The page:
Just had to get out of bed early this morning as I was gripped with an enthusiasm that I’ve not had in a long while. It’s my latest couple of projects, the wee turnip and the BIG hen shed that have been getting me excited. As soon as it was light enough I was off up the hill to the new house, well I was once I’d put the bins out, fed the pigs, filled in some forms and had ‘first breakfast’.
The wind that had been so good at filling the little wind turbine’s blades up there had also knocked a couple of my uprights ‘out of plum’ and I’d the devils own job of getting them all squared up again. The wind was far stronger and steadier than forecast, which had my batteries bubbling nicely
though I’d take the readings on the Chinese ammeter with a pinch of salt. The turbine is only rated at 200w and according to those gauges 20amps x 28volts = 560 watts!!!!! The vintage CAV Lucas jobby suggested only 10amps which I’d say was more realistic at 280w , especially as I only used 2.5mm square cable from the turbine to controller, a distance of some 50m. Ideally it should be four times thicker than that to get the best out of the turbine but it was all I had and the turbine is only for keeping the generator batteries charged. The excess gets blown about the shed as heat from the controller.
The cheap and cheerful Yangzhou Shenzhou seemed to be furling sweetly and correctly too,
as the wind speed increased, the offset yaw bearing pushed the turbine head around leaving the hinged tail into the wind and slowing down the blades.
There was however a pretty awful vibration at the midrange speeds despite my careful balancing, however that seems to be pretty standard for these machines. In short, you get what you pay for and whilst this turbine has been great fun it’s hardly a ‘fit and forget’ piece of machinery.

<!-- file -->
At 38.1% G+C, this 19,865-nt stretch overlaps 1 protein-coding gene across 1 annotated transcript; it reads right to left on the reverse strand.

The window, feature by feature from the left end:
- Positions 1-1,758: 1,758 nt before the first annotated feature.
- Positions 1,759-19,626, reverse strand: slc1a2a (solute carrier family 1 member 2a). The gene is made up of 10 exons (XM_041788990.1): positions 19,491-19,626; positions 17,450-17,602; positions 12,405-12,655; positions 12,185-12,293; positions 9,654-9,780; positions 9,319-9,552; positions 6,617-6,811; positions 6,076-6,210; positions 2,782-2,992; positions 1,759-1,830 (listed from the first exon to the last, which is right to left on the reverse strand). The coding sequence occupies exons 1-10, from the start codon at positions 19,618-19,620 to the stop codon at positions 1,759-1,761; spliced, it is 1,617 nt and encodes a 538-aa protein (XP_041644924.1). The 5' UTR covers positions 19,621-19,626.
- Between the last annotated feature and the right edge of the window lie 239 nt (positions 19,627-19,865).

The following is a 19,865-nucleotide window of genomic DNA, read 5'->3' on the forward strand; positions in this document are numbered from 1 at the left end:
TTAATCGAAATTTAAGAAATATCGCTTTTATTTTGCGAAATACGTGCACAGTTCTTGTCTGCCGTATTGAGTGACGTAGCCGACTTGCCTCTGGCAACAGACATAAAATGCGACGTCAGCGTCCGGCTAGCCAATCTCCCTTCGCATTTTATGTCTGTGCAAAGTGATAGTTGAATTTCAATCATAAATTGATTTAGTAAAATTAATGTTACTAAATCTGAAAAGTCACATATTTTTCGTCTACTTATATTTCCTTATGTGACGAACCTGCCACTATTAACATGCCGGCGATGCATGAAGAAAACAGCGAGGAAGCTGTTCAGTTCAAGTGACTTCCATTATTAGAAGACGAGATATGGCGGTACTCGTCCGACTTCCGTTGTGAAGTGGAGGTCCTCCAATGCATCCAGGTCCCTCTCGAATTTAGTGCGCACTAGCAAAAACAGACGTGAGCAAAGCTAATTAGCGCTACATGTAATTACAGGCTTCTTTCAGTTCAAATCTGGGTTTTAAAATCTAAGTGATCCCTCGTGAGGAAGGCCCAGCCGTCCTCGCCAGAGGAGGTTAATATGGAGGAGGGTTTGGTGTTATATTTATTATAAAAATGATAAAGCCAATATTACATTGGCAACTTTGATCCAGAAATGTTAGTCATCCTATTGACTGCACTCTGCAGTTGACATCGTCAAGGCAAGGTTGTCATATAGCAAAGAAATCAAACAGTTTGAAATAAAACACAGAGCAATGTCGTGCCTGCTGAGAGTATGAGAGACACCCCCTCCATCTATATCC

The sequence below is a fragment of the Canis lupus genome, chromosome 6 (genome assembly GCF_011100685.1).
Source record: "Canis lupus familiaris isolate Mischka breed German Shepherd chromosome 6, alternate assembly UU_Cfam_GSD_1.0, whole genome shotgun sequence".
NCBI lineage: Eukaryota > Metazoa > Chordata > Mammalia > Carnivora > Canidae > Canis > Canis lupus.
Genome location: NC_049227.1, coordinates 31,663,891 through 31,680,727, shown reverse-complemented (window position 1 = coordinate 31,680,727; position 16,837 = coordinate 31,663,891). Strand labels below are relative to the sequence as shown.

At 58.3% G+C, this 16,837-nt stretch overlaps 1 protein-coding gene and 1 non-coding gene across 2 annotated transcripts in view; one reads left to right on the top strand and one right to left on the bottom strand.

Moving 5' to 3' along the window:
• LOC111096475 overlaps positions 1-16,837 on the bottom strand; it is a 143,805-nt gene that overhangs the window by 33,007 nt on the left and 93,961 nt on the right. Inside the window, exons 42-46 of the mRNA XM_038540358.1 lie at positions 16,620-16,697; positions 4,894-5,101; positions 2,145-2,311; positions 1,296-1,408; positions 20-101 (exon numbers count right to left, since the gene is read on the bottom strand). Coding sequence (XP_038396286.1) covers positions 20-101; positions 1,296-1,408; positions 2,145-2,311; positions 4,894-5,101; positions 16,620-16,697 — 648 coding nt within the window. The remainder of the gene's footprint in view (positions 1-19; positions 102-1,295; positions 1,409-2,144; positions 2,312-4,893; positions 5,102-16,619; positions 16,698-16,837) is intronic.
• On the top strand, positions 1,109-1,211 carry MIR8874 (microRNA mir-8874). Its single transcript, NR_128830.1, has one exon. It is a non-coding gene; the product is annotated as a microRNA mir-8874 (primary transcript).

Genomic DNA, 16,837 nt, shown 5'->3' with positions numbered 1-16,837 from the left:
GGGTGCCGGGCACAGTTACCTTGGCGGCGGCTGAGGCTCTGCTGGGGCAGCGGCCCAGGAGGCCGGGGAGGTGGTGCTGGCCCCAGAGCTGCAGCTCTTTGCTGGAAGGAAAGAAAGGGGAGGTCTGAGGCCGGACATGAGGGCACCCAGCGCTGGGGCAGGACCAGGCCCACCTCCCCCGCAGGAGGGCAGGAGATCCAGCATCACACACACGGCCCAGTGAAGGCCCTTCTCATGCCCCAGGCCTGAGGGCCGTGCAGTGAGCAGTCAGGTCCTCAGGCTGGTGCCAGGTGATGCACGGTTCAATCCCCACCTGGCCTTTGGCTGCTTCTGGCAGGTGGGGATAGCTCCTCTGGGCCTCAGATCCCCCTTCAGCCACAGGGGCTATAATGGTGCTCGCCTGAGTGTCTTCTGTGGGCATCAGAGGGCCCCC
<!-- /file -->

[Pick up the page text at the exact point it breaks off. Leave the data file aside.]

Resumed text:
After watching my turbine for a while then tightening all the high tensile guys I turned my attention to the shed. I find high tensile fencing wire and ‘wire tighteners’ far superior and longer lasting than wire rope and ‘turnbuckles’. For a start they’re a helluva lot cheaper, don’t come undone, don’t seize up, last longer and look neater. OK, they’re not ideal inn applications where you’d lower the mast regularly but combined with ‘drilling and pinning’ the rock you can get them far far tighter than wire rope and turnbuckles.
The shed will be 32’ x 8’ and split into three 8’ x 8’ hen hooses plus an 8’ x 8’ store at one end with a nice big window in. It’s going to have a wooden base on account of me not being able to easily get the mixer up there just now It’ll also have electric light and an insulated roof to keep it cool in summer and warmer in winter. The height might not be quite as in the sketches as I need to steepen the angle a little for the solar panels on the roof.
A good deal of bracing and levelling was required to get the front all ‘shipshape’ before we could set about the back.
The job was not helped by the torrential rain through the night that had made the ground waterlogged .
Even with assistance from wifey I only managed two posts today, a combination of the carp weather and me having to remove hundreds of nails from the second hand timber I was using.
Still, that is going to be one cosy shed when it’s finished
and I did get a coat of gloss on my battery shelf